Families' new CJD nightmare

November 16, 2001 The Daily Mail (London) by Sinead Mcintyre
MORE than 20 haemophiliacs have received blood from a donor who died from the human form of mad cow disease, it emerged last night.

Among them is a 12-year-old Manchester boy, whose parents cannot face telling him that he may face an horrific death.

His mother said they were praying for a cure but every day was now a 'nightmare'. Last night it emerged two teenage brothers from Hull were also given blood from the same donor. They too have not been told they are at risk.

No one has ever contracted new variant Creutzfeldt-Jakob Disease from blood products but scientists have not ruled out the danger.

Haemophiliacs are given blood plasma made up from donors around the country to help their own to clot.

There is no way of screening blood for vCJD. Doctors only discover a batch is infected when the donor develops symptoms of the deadly disease.

The mother of the two brothers said she had given both her sons injections of blood she later discovered came from the donor who died of vCJD.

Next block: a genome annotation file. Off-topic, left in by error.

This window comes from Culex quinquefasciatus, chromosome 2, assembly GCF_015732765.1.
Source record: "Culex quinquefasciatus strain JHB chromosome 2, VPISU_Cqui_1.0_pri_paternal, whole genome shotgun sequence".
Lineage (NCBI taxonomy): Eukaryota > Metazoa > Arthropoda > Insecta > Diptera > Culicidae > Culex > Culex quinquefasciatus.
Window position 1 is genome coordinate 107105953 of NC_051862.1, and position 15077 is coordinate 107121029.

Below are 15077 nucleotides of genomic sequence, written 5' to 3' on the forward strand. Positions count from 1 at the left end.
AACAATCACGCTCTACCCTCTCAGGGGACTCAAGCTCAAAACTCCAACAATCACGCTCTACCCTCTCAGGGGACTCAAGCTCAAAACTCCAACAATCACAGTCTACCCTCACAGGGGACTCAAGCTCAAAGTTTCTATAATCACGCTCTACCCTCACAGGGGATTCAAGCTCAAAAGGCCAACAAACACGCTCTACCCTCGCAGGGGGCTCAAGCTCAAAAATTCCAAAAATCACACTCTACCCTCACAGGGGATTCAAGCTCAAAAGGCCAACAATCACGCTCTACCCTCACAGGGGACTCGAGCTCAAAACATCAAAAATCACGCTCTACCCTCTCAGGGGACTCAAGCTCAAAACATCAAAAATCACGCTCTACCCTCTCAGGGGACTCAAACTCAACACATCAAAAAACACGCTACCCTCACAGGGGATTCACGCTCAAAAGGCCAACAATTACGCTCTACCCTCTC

She received a letter from Hull Royal Infirmary in January telling her 12 people, including her sons, had received contaminated blood.

'I have injected my own sons with blood that came from a person with vCJD,' she said. 'It is a terrible thing to live with every day.

'But I can't tell them. They just don't need to know at the moment. My eldest son would go crazy if he found out. I don't know how he would live with the knowledge so I just keep it to myself.' The woman gave her sons the injections in April 1997. She said her doctor had told her vCJD lay dormant for five years.

'If they haven't got it by next April then that could mean that they aren't going to develop it, but you just don't know whether to believe them.

'I am frantic with worry.' A spokeswoman for the Department of Health confirmed that 22 people had been sent a letter telling them they had received blood from the donor who died of vCJD.

Haemophiliacs are campaigning for more supplies of the risk-free synthetic blood substitute Recombinant Factor VIII, which is imported from the U.S. and currently only available for under 16s, to stop sufferers receiving contaminated blood.

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